In the midst of the Covid-19 crisis, so many of us have had our income suspended abruptly. I think that the most difficult part of this is not knowing how long we will be unable to work at our jobs or when our businesses will be able to open again. It might help your anxiety to take some control and make a plan for what you can do right now. Even if that plan feels crazy, attempting a plan I think will help.
- First things first! File for unemployment as soon as your work has closed or even if you have reduced hours. This now applies to small business owners and the self-employed according to the stimulus package passed today. (Will post a run down on the legislation very soon!)
We are going to have to come to terms with what we are going to pay and what we are not going to be able to pay based on your savings and unemployment money coming in. Most of us live paycheck to paycheck so there will be tough decisions to be made.
- Most regional utility and telecommunication companies are promising not to shut off services for non-payment and the dates are continually being pushed back. Contact your providers to see what their policy is.
- If you can’t pay your rent, there is some solace in the fact that most counties will not be proceeding with evictions. If a landlord tries to remove you without the proper proceedings or locks you out, it is considered a crime and you can call the police. However some leases have a no redemption clause and can still proceed with eviction proceedings if you later make good on your rent. Talk to your landlord and try to make a deal to pay late or set up a payment plan (and try to get it in writing).
- Medical bills typically do not go on your credit report unless they go to collections. Often you can prevent that from happening by paying a small amount each month.
- Go through your bank and credit card statements and review your automatic payments. Cancel what you can and decide what you can possibly defer or be late on.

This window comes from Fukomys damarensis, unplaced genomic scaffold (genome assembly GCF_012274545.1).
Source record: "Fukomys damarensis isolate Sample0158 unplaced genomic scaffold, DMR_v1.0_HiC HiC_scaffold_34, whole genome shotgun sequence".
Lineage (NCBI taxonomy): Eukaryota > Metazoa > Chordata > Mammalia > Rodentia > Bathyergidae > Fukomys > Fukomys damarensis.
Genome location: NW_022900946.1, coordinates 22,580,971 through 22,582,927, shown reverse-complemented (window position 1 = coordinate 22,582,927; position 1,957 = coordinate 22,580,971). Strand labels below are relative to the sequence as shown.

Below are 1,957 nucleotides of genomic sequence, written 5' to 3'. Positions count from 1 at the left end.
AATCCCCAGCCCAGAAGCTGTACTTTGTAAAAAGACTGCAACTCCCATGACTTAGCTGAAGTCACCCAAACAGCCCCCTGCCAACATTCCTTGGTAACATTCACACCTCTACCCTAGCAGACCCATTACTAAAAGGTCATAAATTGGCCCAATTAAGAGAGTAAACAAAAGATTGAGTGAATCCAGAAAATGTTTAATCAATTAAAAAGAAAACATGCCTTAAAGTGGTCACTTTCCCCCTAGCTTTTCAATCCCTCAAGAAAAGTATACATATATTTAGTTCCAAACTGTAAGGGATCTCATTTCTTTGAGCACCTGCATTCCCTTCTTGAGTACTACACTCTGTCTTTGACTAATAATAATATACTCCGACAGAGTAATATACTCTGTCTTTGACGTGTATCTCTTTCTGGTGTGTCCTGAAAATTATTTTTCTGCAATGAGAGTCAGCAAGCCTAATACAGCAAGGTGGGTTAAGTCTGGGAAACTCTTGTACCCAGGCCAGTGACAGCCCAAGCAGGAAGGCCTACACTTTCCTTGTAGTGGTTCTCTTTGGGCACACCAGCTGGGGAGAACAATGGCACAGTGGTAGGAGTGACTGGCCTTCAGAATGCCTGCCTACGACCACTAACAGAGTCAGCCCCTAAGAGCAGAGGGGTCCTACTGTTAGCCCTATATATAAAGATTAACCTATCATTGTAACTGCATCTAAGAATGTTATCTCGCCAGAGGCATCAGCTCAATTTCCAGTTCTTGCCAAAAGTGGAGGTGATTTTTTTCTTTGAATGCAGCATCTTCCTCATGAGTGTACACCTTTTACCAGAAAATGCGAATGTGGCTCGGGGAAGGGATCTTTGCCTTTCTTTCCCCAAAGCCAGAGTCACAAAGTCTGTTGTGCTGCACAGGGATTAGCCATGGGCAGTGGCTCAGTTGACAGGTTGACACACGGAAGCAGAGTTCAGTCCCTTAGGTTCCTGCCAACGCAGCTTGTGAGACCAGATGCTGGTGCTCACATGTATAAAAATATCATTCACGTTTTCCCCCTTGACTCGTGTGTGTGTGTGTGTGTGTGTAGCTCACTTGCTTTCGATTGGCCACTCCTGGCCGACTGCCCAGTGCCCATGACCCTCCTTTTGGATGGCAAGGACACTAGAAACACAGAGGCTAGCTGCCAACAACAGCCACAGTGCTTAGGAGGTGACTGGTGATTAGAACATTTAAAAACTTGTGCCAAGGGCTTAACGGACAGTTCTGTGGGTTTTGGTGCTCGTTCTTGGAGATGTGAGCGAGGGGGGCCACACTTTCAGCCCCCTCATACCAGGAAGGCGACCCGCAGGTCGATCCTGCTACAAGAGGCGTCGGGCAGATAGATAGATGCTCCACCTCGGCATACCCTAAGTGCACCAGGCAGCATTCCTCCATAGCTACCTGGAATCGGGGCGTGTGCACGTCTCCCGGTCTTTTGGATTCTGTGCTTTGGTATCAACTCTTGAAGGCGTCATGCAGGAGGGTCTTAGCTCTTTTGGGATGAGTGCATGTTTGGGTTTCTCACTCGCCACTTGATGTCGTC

- Cancel all non-essential services. Gym memberships, share streaming services with your friends and family.
- Call your bank or loan companies to see if they are offering to allow you to skip mortgages, lines or credit, car payments, student loans.
- Pay credit card minimums because they won’t be as forgiving as other financial entities and report to your credit score sooner (within 30 days compared to 60 days for other institutions). You can always contact them to see if they will waive the minimum for a month or so.
- Pay your health insurance and car insurance if possible. And again, contact them to see if you can push a payment back.
- Get a credit card if you can (especially if you have a deal of 0% sitting in your mail pile) and put your spending on it. Figure out what you can do to buy time – you might have a clearer picture of what your expenses and income are going to look like in a month, and saving cash today keeps your options open.
- Save as much in your checking account by not paying what is absolutely necessary.
Once these decisions have been made, that will give us the opportunity to try and put those worries on a shelf so we are not constantly focusing on a loop of overdue bills. There are a lot of us in the same boat right now. Taking the pause from your financial worries will allow you to honor your feelings. Take the pause to feel your feelings, but worry, in and of itself, is not a virtue. It doesn’t actually help the situation. There is support available now and there will be even more support in the coming weeks. This is a marathon not a sprint.
So you might ask, what are we gonna do when the mandates are lifted and we can go back to our paycheck to paycheck jobs and have 3 months of back rent to pay?
- I don’t fully know the answer to this question yet.
- This will depend on how long we must shelter in place. This will depend on whether some jobs will open sooner, but gig or restaurant jobs are still suspended.
- Take advantage of any rent assistance programs or loans being offered in your area as soon as possible. See a Pittsburgh option here.
- Negotiate with landlords for waived or discounted rent.
- BUT we don’t have to plan for 4 months from now. Right now we have to triage the situation and come to terms and make a short term plan to get us through the next month.
- Then we relax a little and take advantage of the pause to feel our feelings. Dream of the new world we could build and how you want to be a part of it.
- Then we will grieve our losses.
- Then and only then can we truly make the NEW plan.
This is also a really good time to have empathy for the folks who feel this kind of pressure most of their lives. And if you’re that person reading this I hope this can be a time of solidarity for all of us.